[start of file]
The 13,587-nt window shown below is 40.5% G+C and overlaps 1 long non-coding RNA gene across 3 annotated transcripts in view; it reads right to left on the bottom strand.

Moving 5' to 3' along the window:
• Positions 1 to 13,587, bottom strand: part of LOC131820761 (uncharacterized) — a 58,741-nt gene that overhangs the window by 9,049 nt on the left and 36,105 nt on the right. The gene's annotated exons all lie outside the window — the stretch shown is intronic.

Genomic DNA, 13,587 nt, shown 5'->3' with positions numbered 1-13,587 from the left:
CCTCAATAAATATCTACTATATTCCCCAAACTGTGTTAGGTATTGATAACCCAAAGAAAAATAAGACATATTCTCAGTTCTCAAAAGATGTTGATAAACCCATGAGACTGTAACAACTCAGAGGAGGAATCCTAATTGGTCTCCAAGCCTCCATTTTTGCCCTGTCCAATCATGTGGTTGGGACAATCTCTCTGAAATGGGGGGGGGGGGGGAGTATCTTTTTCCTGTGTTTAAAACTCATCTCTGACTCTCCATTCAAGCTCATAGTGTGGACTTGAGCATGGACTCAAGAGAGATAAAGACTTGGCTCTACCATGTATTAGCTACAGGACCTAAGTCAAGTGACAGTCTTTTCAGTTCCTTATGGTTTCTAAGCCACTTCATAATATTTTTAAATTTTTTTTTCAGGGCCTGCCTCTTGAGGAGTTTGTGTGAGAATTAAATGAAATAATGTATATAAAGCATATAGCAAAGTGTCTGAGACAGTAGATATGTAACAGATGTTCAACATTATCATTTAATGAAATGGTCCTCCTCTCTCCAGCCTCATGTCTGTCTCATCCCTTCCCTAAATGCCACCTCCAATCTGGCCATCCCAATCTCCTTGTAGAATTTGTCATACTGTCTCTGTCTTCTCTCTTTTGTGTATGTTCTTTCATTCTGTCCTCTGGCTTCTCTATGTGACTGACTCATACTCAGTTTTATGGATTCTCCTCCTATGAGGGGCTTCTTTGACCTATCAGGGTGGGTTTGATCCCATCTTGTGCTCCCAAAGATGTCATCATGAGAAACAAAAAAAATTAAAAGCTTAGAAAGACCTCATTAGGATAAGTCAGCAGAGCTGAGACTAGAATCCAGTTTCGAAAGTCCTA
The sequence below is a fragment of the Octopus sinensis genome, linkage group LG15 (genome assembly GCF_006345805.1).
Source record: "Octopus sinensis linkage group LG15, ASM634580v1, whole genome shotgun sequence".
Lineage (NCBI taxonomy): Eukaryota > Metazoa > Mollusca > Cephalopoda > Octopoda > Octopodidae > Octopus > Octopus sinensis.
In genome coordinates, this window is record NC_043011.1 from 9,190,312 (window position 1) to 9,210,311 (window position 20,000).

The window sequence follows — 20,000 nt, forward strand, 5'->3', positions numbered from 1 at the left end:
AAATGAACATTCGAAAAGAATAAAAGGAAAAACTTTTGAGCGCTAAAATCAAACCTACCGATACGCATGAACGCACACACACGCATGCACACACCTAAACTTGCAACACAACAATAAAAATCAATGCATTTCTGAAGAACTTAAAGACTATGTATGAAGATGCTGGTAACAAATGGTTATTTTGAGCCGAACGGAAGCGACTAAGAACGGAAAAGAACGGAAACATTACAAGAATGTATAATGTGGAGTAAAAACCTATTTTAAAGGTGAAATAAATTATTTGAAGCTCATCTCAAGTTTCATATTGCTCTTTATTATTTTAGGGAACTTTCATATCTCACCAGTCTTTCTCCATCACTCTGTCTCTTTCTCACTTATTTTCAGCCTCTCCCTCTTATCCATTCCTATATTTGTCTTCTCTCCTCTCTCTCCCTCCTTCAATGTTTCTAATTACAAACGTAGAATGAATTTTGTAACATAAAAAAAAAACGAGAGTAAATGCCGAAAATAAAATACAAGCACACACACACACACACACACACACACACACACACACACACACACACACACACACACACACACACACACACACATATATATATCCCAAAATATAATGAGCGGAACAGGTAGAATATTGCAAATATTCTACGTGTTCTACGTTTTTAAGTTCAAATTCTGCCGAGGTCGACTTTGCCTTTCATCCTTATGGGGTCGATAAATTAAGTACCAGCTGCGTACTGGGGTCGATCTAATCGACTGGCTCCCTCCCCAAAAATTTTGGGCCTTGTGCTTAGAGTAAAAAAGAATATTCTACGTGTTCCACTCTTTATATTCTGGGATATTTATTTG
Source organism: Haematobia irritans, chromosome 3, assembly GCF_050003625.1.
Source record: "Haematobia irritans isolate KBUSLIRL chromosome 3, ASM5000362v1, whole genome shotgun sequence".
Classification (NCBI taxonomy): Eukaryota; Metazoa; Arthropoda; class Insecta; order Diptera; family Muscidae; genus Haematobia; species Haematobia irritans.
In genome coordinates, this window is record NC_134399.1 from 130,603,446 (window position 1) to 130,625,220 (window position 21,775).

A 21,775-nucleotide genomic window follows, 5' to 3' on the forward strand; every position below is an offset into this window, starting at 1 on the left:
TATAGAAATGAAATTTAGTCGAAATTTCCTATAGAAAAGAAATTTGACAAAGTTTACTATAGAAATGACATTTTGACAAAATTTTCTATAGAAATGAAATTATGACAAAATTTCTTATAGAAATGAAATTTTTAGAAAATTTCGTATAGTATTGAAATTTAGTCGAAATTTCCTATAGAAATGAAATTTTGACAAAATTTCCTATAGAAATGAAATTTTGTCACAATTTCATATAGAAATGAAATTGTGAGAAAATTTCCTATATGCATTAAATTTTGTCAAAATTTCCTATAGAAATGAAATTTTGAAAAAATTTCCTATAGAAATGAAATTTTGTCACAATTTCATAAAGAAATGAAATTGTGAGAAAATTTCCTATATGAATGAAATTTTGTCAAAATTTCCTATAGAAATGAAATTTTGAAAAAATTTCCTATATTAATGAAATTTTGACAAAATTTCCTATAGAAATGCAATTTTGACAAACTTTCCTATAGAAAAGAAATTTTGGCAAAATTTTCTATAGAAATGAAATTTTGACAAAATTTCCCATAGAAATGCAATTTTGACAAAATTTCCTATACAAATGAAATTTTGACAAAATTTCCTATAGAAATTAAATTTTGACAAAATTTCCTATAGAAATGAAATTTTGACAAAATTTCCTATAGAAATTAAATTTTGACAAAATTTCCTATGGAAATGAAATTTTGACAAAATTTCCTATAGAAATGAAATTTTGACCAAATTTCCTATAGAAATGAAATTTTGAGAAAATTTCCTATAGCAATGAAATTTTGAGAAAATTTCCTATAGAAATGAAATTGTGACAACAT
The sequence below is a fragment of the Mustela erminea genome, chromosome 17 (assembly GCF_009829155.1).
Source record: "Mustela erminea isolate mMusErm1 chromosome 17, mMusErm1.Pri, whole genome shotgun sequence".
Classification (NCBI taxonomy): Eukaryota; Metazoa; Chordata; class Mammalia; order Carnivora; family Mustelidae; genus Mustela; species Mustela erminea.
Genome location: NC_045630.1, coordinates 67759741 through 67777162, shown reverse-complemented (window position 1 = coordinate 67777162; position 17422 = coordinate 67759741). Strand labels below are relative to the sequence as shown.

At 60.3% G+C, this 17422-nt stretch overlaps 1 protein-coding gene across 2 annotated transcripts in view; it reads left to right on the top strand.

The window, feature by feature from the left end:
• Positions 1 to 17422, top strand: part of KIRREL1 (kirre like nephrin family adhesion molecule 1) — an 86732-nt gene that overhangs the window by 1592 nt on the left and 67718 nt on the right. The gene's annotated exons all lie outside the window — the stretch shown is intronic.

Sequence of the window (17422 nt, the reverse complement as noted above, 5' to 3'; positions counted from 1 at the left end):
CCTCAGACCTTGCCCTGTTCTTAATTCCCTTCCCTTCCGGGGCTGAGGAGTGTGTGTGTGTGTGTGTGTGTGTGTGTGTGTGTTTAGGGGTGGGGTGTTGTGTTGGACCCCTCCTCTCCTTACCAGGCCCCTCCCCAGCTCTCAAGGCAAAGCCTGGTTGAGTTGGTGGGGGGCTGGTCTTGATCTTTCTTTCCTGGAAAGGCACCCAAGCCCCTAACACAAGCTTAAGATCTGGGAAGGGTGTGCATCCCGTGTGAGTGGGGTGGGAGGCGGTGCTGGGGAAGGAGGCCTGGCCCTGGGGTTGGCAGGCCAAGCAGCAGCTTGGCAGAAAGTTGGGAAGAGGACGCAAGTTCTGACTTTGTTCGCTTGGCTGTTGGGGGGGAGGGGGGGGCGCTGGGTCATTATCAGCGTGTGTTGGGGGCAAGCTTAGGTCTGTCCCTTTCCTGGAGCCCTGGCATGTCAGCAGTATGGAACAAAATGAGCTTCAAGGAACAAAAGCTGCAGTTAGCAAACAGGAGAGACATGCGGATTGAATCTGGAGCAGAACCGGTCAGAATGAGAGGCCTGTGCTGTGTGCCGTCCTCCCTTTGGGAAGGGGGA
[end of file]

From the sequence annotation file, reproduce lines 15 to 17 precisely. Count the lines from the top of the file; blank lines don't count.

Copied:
In genome coordinates, this window is record NC_134399.1 from 130,603,446 (window position 1) to 130,625,220 (window position 21,775).

A 21,775-nucleotide genomic window follows, 5' to 3' on the forward strand; every position below is an offset into this window, starting at 1 on the left:
TATAGAAATGAAATTTAGTCGAAATTTCCTATAGAAAAGAAATTTGACAAAGTTTACTATAGAAATGACATTTTGACAAAATTTTCTATAGAAATGAAATTATGACAAAATTTCTTATAGAAATGAAATTTTTAGAAAATTTCGTATAGTATTGAAATTTAGTCGAAATTTCCTATAGAAATGAAATTTTGACAAAATTTCCTATAGAAATGAAATTTTGTCACAATTTCATATAGAAATGAAATTGTGAGAAAATTTCCTATATGCATTAAATTTTGTCAAAATTTCCTATAGAAATGAAATTTTGAAAAAATTTCCTATAGAAATGAAATTTTGTCACAATTTCATAAAGAAATGAAATTGTGAGAAAATTTCCTATATGAATGAAATTTTGTCAAAATTTCCTATAGAAATGAAATTTTGAAAAAATTTCCTATATTAATGAAATTTTGACAAAATTTCCTATAGAAATGCAATTTTGACAAACTTTCCTATAGAAAAGAAATTTTGGCAAAATTTTCTATAGAAATGAAATTTTGACAAAATTTCCCATAGAAATGCAATTTTGACAAAATTTCCTATACAAATGAAATTTTGACAAAATTTCCTATAGAAATTAAATTTTGACAAAATTTCCTATAGAAATGAAATTTTGACAAAATTTCCTATAGAAATTAAATTTTGACAAAATTTCCTATGGAAATGAAATTTTGACAAAATTTCCTATAGAAATGAAATTTTGACCAAATTTCCTATAGAAATGAAATTTTGAGAAAATTTCCTATAGCAATGAAATTTTGAGAAAATTTCCTATAGAAATGAAATTGTGACAACAT